The 1996 reforms made gun laws stronger and uniform across Australia. Semi-automatic rifles were prohibited (with narrow exceptions), and the world’s biggest buyback saw nearly 700,000 guns removed from circulation and destroyed. The licensing and registration systems of all states and territories were harmonised and linked, so that a person barred from owning guns in one state can no longer acquire them in another. All gun sales are subject to screening (universal background checks), which means you cannot buy a gun over the internet or at a garage sale. [..]

Australia didn’t ban guns. Hunting and shooting are still thriving. But by adopting laws that give priority to public safety, we have saved thousands of lives.

Ralph Nader: The Wild and Cruel Gap Between Debtors and Creditors

The word “inequality” is much in vogue these days. We hear almost daily about the inequality of wealth, income and wages between the richest top 2 or 3 percent of people and the majority of the country’s wage earners. But not attention is given and not many marches and other protests are addressing the huge inequalities between creditors and debtors.

Of course the aforementioned inequalities, especially of wages and income, worsen the plight of individual debtors. One more distinction needs to be made – that between corporate debtors who receive many favored legal entitlements (even in bankruptcy) and individual debtors who are slammed and harassed by debt collectors.


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  1. MO Blue

    “Marxist ideology is wrong. But I have met many Marxists in my life who are good people, so I don’t feel offended,” the Pope said. “There is nothing in the Exhortation that cannot be found in the social Doctrine of the Church.”

    “The only specific quote I used was the one regarding the ‘trickle-down theories’ which assume that economic growth, encouraged by a free market, will inevitably succeed in bringing about greater justice and social inclusiveness in the world,” he added.

    “The promise was that when the glass was full, it would overflow, benefiting the poor. But what happens instead, is that when the glass is full, it magically gets bigger, nothing ever comes out for the poor.”


    The glass definitely needs to get bigger to hold the funds that our corporatist government and the “Fix the Debt” CEOs plan to steal from the poor and the middle class. To them there is no such thing as too much greed and permanent underclasses work to their advantage.  

  2. MO Blue

    wants to take credit for the Pope becoming Time’s Man of the Year.

    While pretending to laugh it off, he utilizes the humblebrag to imply there might be something to listener suggestions that TIME named the pope their “person of the year” to spite old Rush. Because the librul media exists only to taunt His Magnificence, and it couldn’t possibly be that the pope earned the honor for being an inspiring spiritual leader! S&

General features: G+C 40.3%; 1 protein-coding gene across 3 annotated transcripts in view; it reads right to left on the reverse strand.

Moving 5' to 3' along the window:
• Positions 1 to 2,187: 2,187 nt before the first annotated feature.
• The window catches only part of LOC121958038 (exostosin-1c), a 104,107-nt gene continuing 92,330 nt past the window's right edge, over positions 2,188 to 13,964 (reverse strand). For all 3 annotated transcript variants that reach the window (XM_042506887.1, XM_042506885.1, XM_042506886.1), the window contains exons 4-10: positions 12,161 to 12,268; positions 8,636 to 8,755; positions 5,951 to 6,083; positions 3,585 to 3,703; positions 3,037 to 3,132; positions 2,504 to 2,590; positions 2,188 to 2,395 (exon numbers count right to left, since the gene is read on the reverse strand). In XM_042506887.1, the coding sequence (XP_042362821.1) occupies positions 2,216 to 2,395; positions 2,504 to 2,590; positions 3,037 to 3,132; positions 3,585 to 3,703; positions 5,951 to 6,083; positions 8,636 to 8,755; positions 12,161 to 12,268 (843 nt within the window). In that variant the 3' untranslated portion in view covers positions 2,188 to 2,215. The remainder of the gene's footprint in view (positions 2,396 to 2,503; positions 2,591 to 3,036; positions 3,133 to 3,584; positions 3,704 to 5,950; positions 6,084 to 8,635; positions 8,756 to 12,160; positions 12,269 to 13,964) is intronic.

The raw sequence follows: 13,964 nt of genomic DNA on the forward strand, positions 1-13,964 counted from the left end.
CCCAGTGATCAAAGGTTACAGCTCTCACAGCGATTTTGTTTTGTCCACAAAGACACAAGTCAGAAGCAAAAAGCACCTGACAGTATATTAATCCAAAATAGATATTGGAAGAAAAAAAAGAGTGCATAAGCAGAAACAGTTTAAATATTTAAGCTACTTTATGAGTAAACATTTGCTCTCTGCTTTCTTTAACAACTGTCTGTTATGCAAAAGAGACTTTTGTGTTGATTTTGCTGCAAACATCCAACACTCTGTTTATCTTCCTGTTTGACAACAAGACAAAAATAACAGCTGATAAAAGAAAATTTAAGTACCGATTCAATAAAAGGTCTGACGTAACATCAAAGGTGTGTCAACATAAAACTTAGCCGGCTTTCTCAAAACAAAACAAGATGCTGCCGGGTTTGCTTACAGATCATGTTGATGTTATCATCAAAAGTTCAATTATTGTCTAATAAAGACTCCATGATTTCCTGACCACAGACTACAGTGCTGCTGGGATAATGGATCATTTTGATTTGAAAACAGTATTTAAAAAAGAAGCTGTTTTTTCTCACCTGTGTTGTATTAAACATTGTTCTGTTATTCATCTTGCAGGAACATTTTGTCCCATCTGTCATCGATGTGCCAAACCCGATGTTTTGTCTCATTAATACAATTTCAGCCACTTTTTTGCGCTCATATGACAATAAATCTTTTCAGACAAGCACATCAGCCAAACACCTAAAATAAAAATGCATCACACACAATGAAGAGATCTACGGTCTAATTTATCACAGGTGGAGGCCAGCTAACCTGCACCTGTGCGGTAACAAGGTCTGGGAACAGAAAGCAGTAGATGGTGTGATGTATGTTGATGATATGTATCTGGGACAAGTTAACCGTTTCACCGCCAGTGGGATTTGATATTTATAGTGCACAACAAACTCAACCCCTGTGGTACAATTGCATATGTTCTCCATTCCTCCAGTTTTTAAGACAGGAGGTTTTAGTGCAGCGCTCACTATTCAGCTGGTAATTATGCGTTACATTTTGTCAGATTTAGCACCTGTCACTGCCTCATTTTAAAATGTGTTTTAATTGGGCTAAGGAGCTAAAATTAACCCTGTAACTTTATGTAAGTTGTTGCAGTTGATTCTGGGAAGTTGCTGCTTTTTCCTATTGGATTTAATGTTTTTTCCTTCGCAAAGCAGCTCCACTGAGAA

Wish people like Limbaugh and Ashcroft were natives sons of another state. People believe Missouri is crazy enough without having these blots on humanity list Missouri as their place of birth.

  3. MO Blue

    Democrats Now Own a Troubled Health Care System

    A new AP-GfK poll found almost half of the people with employer provided coverage say their plans are changing next year, mostly for the worse with things like higher deductibles and/or premiums.

    Among this group 76 percent blame the ACA for these changes. These increases are mainly the result of the trends that pre-dated the ACA, but Democrats are in a very difficult place politically, because the ACA is not entirely blameless. New regulations and taxes have played some role in increasing cost-sharing for many. This really hurts because when President Obama was trying to sell his plan he was promising regular people they would see a large cut in their premiums.

    Of course, since this is Obama supporting a overpriced Republican plan to prop up the insurance industry, nothing could possibly go wrong, right? Democratic supporters during the run up to the actual legislation as well as now were great models of “See no evil, hear no evil, speak no evil.” Those who tried to point out the discrepancies in what was being said and what had to happen based on how the legislation was written and the very nature of private insurance were vilified.